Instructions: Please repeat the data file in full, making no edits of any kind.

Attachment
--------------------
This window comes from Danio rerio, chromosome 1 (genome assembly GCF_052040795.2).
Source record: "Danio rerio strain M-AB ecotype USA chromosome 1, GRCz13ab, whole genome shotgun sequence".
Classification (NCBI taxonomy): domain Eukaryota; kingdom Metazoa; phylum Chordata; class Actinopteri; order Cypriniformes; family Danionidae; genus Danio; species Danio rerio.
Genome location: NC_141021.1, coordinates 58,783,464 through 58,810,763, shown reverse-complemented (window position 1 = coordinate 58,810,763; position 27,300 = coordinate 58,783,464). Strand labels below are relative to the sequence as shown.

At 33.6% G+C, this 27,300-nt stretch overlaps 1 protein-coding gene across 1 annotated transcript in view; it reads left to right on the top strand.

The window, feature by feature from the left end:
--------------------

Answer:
This window comes from Danio rerio, chromosome 1 (genome assembly GCF_052040795.2).
Source record: "Danio rerio strain M-AB ecotype USA chromosome 1, GRCz13ab, whole genome shotgun sequence".
Classification (NCBI taxonomy): domain Eukaryota; kingdom Metazoa; phylum Chordata; class Actinopteri; order Cypriniformes; family Danionidae; genus Danio; species Danio rerio.
Genome location: NC_141021.1, coordinates 58,783,464 through 58,810,763, shown reverse-complemented (window position 1 = coordinate 58,810,763; position 27,300 = coordinate 58,783,464). Strand labels below are relative to the sequence as shown.

At 33.6% G+C, this 27,300-nt stretch overlaps 1 protein-coding gene across 1 annotated transcript in view; it reads left to right on the top strand.

The window, feature by feature from the left end: